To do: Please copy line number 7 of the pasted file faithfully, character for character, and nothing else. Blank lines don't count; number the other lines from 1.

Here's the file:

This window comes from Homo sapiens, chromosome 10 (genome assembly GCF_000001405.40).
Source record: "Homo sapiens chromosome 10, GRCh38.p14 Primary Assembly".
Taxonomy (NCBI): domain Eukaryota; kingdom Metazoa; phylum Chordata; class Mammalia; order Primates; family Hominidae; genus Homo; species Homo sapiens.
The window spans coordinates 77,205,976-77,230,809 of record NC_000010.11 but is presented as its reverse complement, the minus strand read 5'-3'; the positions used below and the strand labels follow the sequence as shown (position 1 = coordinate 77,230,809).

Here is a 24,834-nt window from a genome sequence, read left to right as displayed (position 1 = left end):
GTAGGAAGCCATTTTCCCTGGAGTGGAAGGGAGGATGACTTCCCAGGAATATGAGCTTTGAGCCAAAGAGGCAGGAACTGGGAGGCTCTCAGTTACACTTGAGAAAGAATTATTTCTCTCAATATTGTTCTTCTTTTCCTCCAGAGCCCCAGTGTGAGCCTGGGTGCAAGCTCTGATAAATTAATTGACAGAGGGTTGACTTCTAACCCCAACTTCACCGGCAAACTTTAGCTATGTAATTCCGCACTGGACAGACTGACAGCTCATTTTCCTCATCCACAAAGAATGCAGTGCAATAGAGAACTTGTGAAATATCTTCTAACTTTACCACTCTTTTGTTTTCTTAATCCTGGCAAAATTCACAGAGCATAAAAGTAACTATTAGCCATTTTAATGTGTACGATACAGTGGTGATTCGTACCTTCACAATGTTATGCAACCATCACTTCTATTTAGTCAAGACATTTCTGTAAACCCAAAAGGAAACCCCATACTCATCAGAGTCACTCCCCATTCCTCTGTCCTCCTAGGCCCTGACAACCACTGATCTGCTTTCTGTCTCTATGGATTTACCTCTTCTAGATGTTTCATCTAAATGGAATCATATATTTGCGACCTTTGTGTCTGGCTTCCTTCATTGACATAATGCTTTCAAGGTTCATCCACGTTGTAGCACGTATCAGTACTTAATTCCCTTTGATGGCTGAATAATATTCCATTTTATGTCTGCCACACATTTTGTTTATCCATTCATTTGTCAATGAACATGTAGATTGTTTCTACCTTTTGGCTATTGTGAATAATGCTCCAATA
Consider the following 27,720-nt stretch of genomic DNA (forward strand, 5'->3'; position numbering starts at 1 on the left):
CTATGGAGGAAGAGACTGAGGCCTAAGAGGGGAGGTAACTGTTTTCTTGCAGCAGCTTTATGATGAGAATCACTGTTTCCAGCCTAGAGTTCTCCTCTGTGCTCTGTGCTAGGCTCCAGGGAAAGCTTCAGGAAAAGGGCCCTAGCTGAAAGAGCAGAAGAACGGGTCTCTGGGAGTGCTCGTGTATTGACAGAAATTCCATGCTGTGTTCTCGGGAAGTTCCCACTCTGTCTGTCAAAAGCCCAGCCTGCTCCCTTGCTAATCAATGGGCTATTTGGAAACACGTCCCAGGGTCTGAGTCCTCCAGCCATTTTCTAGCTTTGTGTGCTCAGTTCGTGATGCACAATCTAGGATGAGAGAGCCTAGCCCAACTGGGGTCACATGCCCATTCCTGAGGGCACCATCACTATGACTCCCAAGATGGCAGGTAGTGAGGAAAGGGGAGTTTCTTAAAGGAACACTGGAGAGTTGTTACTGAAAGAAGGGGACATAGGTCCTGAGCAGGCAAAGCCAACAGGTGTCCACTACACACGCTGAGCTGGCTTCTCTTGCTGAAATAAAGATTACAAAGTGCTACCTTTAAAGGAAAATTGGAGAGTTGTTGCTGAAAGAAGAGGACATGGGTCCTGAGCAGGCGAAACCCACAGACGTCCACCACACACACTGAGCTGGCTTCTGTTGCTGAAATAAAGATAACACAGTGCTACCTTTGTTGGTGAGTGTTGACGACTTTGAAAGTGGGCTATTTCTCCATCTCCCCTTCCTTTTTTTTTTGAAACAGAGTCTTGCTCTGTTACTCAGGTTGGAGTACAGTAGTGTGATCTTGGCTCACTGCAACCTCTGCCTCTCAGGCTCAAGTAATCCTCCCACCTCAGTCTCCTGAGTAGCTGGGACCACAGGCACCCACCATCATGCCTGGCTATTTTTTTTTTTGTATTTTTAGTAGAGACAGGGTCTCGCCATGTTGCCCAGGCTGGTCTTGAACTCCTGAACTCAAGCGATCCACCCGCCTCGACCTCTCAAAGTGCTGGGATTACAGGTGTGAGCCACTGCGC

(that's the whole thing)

Consider the following 27,720-nt stretch of genomic DNA (forward strand, 5'->3'; position numbering starts at 1 on the left):